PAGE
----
UK mum has 94k legal debt after unjust sharia case

My name is Afsana.  I’m a British woman whose beloved son was taken away in Dubai. 

In 2012 my French Catholic husband used Dubai’s sharia court system to divorce me. The court took my beautiful boy Louis away and I've spent the last 8 years fighting legal battles in 3 countries to be reunited with him.

The sharia divorce stated that I had ‘refused to obey my husband’ and I was a negligent mother because Louis had eczema.  

I took my case to the British courts looking for justice, but a High Court judge accepted the sharia divorce granted by a ‘friendly nation.’
In France, the Supreme Court ruled exactly the opposite and threw out the ‘manifestly discriminatory’ Dubai decision. The UN has also condemned the way Dubai courts treat women. 

But, in a highly unusual move, the judge in London ordered me to pay my ex-husband’s legal costs. I’m now facing a bill of £93,867.96 and the threat of losing my home.

If you think it’s unacceptable in modern Britain that I should be made bankrupt - because I fought to have a relationship with my young son, and because I fought against Dubai’s sharia system - please give any help you can.  

I have only a couple of months to raise the money I need. 

Thank you. 



I’m just a normal person trapped in horrible circumstances.  And my faith in British justice has been badly shaken.

I came back to this country with nothing except the hope of a fair hearing.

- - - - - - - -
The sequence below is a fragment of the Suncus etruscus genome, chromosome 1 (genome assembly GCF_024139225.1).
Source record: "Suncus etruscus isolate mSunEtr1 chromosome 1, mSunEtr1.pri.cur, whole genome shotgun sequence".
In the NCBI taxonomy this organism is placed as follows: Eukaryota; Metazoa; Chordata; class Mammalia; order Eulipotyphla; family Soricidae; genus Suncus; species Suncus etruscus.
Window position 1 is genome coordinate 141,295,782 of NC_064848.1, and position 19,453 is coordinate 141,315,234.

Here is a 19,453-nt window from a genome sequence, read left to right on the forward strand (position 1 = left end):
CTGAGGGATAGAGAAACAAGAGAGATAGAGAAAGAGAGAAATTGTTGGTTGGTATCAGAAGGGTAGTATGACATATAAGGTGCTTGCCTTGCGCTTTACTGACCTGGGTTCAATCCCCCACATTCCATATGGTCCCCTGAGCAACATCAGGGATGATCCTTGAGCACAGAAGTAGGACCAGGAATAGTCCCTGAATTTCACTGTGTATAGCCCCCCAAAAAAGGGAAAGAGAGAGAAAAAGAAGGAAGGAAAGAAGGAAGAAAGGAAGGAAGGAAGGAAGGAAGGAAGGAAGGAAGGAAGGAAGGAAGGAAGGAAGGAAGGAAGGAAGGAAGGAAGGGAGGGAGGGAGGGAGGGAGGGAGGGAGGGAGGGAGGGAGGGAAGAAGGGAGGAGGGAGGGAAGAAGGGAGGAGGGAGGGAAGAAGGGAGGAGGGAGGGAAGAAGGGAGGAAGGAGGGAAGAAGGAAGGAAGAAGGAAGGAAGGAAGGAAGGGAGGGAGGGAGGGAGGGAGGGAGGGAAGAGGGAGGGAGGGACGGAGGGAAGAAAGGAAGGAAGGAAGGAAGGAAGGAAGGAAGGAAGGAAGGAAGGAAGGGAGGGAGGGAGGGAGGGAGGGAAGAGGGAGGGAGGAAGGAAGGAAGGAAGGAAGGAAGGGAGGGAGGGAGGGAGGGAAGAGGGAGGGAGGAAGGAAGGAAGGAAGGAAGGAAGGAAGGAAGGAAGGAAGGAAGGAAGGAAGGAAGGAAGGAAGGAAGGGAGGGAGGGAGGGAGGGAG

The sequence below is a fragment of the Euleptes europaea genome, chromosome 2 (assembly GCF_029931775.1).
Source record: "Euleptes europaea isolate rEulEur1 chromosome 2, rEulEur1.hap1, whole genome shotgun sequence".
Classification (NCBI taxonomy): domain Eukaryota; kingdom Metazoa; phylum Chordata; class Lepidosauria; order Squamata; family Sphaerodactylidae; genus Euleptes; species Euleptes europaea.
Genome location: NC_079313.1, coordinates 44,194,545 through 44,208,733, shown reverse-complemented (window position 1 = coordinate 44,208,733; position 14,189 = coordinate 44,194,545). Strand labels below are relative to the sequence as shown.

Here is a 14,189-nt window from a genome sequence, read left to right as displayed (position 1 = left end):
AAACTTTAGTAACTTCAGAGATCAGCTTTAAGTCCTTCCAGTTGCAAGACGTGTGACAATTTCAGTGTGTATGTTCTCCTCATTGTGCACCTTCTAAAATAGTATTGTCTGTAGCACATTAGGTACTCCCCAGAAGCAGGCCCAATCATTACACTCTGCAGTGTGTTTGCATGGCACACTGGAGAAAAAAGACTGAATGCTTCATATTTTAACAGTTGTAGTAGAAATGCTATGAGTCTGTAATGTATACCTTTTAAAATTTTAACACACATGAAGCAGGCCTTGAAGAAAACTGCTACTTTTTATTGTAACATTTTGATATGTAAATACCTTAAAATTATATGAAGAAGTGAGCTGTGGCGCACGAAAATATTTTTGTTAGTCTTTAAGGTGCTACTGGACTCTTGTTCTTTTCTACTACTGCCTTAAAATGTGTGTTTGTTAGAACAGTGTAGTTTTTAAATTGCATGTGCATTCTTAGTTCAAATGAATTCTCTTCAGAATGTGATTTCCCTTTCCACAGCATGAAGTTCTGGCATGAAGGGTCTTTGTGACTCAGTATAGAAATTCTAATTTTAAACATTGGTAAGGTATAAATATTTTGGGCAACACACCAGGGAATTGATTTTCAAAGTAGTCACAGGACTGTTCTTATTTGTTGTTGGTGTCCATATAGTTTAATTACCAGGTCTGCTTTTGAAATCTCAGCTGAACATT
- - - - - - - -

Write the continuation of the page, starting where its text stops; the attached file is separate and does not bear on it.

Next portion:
But the British judge googled Dubai’s sharia legal system and concluded it was similar to our own divorce laws.

I had reported domestic abuse to the Dubai authorities and provided the British court with evidence of abuse and coercive control. But the judge said I didn’t look or behave like a victim.

He took no account of the fact that I lost my son when he was just three years old. The only thing I gained from the British court case was six hours a year to be with Louis, in a tiny room in London under strict supervision.

 The judge accepted that I had been thrown out of the marital home in Dubai. My husband cut off all financial support and until my son was taken away we were homeless and living off charitable handouts.

The judge also accepted that I had PTSD as a result of what happened to me in Dubai. Back in London, I had no job or income.

But he still said I had to pay costs.

If I don't pay, I am threatened with bankruptcy and the loss of my family home.  After everything I have endured, this is too cruel. But I will never stop fighting for Louis.

Earlier this year the High Court in London ruled against Dubai's billionaire ruler, Sheikh Mohammed, suggesting his former wife Princess Haya could never get a fair hearing in Dubai's sharia system. 

If it’s not fair for a princess, how can it possibly be fair for me? And how can British and French courts come to such different conclusions about my case? 

Please take a few minutes to read my story. It explains why the costs order is unjust and why I need your help.

 It also raises fundamental questions about British justice.


I'm Afsana Lachaux, and I'm a Londoner. I'm a mother, a social policy expert and an activist for women’s rights. In 2019 I won the Emma Humphreys Memorial Prize for my work in campaigning for justice and protection of women.

After I lobbied extensively, the Foreign and Commonwealth Office changed its travel advice, to warn British women that they could face sharia court custody proceedings in the United Arab Emirates.

It was something that never occurred to me when I first moved to Dubai.

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